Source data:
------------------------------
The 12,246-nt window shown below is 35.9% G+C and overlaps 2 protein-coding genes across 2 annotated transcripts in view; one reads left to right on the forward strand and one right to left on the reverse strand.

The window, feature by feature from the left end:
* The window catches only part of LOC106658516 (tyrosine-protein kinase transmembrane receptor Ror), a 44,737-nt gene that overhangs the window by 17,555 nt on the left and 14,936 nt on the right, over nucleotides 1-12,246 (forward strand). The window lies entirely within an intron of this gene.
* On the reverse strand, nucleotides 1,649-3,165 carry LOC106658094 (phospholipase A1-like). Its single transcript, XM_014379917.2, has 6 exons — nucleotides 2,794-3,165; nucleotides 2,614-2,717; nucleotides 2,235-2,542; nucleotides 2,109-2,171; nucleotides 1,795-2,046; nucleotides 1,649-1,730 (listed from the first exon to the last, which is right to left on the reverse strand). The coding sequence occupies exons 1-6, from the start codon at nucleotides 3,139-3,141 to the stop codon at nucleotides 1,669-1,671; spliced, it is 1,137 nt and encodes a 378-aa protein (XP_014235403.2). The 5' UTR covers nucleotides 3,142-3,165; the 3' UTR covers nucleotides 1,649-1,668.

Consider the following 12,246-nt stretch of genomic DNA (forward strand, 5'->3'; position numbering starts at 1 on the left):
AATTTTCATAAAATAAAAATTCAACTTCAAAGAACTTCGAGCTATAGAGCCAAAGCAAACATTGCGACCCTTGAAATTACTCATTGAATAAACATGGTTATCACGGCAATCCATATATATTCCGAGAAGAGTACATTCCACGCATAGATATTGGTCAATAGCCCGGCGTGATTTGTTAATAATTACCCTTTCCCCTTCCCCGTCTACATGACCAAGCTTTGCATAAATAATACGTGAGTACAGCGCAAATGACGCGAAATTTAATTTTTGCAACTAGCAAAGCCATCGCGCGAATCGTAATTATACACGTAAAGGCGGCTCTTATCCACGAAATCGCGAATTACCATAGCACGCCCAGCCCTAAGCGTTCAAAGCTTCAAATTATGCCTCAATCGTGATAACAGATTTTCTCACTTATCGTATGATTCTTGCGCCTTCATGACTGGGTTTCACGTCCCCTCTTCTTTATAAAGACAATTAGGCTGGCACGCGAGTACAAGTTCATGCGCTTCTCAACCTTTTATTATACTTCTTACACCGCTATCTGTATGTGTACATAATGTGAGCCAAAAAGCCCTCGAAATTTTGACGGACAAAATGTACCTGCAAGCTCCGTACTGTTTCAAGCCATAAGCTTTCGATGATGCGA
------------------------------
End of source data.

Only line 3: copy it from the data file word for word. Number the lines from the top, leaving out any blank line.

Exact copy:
* The window catches only part of LOC106658516 (tyrosine-protein kinase transmembrane receptor Ror), a 44,737-nt gene that overhangs the window by 17,555 nt on the left and 14,936 nt on the right, over nucleotides 1-12,246 (forward strand). The window lies entirely within an intron of this gene.